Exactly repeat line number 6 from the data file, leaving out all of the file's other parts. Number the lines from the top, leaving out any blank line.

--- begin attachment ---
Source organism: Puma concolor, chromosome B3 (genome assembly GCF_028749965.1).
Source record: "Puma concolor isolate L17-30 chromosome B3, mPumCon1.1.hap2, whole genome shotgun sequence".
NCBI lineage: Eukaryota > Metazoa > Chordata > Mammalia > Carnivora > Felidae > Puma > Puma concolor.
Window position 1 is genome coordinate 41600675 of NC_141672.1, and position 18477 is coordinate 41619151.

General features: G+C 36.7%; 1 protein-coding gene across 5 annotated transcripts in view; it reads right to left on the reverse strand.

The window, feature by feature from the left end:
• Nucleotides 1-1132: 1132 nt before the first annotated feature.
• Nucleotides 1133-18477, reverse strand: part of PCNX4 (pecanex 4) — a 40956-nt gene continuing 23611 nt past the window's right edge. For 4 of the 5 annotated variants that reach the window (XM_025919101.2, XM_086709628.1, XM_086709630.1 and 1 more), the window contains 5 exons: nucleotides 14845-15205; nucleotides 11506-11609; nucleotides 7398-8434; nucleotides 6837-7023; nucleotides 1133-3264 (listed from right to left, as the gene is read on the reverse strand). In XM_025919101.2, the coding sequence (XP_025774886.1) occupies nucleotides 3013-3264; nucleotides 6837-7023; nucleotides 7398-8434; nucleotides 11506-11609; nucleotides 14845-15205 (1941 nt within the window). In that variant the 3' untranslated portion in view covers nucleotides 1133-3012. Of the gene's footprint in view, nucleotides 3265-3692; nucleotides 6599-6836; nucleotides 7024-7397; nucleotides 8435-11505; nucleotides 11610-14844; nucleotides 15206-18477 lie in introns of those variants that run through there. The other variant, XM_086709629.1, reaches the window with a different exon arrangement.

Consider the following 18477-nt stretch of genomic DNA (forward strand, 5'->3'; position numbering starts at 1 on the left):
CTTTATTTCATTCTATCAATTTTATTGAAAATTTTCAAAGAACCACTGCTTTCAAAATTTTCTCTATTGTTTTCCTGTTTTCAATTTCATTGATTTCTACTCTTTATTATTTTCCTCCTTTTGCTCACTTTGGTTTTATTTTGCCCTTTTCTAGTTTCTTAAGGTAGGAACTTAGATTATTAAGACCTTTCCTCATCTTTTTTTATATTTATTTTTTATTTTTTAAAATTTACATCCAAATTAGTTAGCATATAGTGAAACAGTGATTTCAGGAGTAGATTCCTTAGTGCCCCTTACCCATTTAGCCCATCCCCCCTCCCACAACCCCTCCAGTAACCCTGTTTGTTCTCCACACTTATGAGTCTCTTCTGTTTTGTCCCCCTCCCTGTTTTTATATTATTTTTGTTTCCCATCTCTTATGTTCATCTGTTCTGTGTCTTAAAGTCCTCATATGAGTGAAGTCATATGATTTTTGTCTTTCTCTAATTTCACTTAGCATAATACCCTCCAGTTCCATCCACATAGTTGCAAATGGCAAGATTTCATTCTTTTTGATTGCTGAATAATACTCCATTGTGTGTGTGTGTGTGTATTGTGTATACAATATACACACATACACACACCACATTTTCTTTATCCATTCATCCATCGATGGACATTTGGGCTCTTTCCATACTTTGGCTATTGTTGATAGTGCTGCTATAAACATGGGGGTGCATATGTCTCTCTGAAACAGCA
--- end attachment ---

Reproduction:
The window, feature by feature from the left end: